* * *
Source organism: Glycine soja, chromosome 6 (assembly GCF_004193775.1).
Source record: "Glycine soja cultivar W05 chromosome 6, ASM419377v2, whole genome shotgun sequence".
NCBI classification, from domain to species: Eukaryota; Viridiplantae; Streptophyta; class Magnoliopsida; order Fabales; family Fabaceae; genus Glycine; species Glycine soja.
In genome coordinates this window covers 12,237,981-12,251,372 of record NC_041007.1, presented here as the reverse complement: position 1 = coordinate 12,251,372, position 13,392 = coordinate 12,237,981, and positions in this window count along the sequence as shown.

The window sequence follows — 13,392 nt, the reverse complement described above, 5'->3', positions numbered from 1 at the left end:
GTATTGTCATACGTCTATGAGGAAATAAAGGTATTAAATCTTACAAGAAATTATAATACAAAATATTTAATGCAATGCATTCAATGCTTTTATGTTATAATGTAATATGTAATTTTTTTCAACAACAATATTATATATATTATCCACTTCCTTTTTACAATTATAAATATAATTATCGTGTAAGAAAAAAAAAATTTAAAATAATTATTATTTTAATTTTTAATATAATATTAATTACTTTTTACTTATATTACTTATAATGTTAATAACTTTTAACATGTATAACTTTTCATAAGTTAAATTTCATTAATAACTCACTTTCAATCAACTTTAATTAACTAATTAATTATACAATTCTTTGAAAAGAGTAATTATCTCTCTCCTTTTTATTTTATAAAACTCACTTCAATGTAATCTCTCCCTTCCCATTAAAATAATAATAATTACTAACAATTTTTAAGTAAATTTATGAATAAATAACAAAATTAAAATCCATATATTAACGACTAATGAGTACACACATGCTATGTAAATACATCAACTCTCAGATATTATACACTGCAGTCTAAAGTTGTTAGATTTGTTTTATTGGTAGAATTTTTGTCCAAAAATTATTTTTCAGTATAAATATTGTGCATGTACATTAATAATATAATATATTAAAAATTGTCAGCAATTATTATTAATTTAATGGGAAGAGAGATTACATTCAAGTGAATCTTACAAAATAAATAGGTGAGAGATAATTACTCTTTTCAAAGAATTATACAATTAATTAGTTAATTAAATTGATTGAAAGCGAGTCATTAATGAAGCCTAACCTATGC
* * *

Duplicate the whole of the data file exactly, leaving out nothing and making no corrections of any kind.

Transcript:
Source organism: Glycine soja, chromosome 6 (assembly GCF_004193775.1).
Source record: "Glycine soja cultivar W05 chromosome 6, ASM419377v2, whole genome shotgun sequence".
NCBI classification, from domain to species: Eukaryota; Viridiplantae; Streptophyta; class Magnoliopsida; order Fabales; family Fabaceae; genus Glycine; species Glycine soja.
In genome coordinates this window covers 12,237,981-12,251,372 of record NC_041007.1, presented here as the reverse complement: position 1 = coordinate 12,251,372, position 13,392 = coordinate 12,237,981, and positions in this window count along the sequence as shown.

The window sequence follows — 13,392 nt, the reverse complement described above, 5'->3', positions numbered from 1 at the left end:
GTATTGTCATACGTCTATGAGGAAATAAAGGTATTAAATCTTACAAGAAATTATAATACAAAATATTTAATGCAATGCATTCAATGCTTTTATGTTATAATGTAATATGTAATTTTTTTCAACAACAATATTATATATATTATCCACTTCCTTTTTACAATTATAAATATAATTATCGTGTAAGAAAAAAAAAATTTAAAATAATTATTATTTTAATTTTTAATATAATATTAATTACTTTTTACTTATATTACTTATAATGTTAATAACTTTTAACATGTATAACTTTTCATAAGTTAAATTTCATTAATAACTCACTTTCAATCAACTTTAATTAACTAATTAATTATACAATTCTTTGAAAAGAGTAATTATCTCTCTCCTTTTTATTTTATAAAACTCACTTCAATGTAATCTCTCCCTTCCCATTAAAATAATAATAATTACTAACAATTTTTAAGTAAATTTATGAATAAATAACAAAATTAAAATCCATATATTAACGACTAATGAGTACACACATGCTATGTAAATACATCAACTCTCAGATATTATACACTGCAGTCTAAAGTTGTTAGATTTGTTTTATTGGTAGAATTTTTGTCCAAAAATTATTTTTCAGTATAAATATTGTGCATGTACATTAATAATATAATATATTAAAAATTGTCAGCAATTATTATTAATTTAATGGGAAGAGAGATTACATTCAAGTGAATCTTACAAAATAAATAGGTGAGAGATAATTACTCTTTTCAAAGAATTATACAATTAATTAGTTAATTAAATTGATTGAAAGCGAGTCATTAATGAAGCCTAACCTATGC